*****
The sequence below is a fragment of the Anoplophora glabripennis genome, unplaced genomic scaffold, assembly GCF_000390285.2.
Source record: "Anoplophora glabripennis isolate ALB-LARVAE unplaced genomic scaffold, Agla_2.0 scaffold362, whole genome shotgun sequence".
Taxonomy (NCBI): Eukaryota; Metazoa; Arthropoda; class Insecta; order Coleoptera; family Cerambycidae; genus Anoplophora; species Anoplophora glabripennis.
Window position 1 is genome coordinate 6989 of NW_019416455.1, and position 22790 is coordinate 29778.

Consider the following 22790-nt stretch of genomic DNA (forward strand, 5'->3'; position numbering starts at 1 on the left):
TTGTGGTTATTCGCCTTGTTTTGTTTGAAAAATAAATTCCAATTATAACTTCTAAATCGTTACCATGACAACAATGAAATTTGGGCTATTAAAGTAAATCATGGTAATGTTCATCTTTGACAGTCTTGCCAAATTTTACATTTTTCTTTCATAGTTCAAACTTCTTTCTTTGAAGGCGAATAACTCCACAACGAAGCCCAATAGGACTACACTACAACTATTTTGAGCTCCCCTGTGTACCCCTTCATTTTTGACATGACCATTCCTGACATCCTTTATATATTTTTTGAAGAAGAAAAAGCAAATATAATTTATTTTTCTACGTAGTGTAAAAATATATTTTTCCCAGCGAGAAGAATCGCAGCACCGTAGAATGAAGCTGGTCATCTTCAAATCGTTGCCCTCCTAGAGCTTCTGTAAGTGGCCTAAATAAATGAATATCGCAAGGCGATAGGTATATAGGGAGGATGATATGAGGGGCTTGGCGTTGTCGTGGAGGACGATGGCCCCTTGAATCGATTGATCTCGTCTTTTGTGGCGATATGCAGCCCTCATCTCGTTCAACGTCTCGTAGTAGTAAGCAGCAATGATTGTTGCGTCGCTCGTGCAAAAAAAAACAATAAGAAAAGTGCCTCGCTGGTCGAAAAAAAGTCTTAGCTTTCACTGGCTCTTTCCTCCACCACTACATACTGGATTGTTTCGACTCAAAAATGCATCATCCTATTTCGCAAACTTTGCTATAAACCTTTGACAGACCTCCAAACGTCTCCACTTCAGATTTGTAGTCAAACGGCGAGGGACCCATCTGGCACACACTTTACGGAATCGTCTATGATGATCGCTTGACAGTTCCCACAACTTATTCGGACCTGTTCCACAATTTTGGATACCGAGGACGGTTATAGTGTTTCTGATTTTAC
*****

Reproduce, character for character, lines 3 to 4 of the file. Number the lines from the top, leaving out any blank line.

Taxonomy (NCBI): Eukaryota; Metazoa; Arthropoda; class Insecta; order Coleoptera; family Cerambycidae; genus Anoplophora; species Anoplophora glabripennis.
Window position 1 is genome coordinate 6989 of NW_019416455.1, and position 22790 is coordinate 29778.